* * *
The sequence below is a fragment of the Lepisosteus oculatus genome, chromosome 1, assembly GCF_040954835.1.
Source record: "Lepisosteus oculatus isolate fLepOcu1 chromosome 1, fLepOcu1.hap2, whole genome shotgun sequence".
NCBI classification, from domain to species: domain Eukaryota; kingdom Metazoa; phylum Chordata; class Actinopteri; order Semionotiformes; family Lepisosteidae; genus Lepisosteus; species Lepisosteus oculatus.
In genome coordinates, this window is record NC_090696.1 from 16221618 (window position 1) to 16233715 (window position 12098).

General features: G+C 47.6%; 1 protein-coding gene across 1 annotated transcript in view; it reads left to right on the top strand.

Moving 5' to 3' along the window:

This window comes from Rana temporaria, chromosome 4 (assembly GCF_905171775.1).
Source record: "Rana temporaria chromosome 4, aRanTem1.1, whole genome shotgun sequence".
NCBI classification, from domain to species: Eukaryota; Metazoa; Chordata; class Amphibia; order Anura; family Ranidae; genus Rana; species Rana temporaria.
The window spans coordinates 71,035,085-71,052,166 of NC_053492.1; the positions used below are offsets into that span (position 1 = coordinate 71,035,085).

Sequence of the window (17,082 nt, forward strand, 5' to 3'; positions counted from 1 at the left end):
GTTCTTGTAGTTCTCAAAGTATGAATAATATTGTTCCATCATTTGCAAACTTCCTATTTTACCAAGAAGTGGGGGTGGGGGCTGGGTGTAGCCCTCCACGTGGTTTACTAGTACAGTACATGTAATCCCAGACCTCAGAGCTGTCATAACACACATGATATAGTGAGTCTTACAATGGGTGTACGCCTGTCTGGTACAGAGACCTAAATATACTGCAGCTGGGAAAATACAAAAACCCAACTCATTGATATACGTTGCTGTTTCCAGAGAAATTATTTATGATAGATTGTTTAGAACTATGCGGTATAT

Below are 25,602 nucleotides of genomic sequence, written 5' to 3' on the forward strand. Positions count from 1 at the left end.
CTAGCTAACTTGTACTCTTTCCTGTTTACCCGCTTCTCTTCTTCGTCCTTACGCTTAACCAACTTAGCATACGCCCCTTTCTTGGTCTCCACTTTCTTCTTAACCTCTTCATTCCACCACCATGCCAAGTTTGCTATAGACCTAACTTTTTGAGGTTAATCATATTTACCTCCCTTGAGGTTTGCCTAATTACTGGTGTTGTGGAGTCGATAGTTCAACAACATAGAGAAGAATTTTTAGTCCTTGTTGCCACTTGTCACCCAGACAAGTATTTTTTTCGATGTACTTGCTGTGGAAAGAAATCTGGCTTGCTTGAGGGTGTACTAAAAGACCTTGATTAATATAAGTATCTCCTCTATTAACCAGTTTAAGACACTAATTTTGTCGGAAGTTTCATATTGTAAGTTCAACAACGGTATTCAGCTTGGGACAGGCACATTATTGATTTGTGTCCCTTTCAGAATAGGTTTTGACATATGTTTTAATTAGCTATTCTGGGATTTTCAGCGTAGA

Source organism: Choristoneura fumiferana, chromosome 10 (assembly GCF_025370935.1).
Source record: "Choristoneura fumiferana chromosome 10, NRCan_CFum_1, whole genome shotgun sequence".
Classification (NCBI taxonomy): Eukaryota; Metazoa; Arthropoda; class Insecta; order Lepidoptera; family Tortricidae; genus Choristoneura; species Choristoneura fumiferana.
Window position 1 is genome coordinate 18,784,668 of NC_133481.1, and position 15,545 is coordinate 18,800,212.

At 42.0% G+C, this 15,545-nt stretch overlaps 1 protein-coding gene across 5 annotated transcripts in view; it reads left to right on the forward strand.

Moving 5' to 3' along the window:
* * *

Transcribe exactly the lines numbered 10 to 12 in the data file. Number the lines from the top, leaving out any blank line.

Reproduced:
The window spans coordinates 71,035,085-71,052,166 of NC_053492.1; the positions used below are offsets into that span (position 1 = coordinate 71,035,085).

Sequence of the window (17,082 nt, forward strand, 5' to 3'; positions counted from 1 at the left end):
GTTCTTGTAGTTCTCAAAGTATGAATAATATTGTTCCATCATTTGCAAACTTCCTATTTTACCAAGAAGTGGGGGTGGGGGCTGGGTGTAGCCCTCCACGTGGTTTACTAGTACAGTACATGTAATCCCAGACCTCAGAGCTGTCATAACACACATGATATAGTGAGTCTTACAATGGGTGTACGCCTGTCTGGTACAGAGACCTAAATATACTGCAGCTGGGAAAATACAAAAACCCAACTCATTGATATACGTTGCTGTTTCCAGAGAAATTATTTATGATAGATTGTTTAGAACTATGCGGTATAT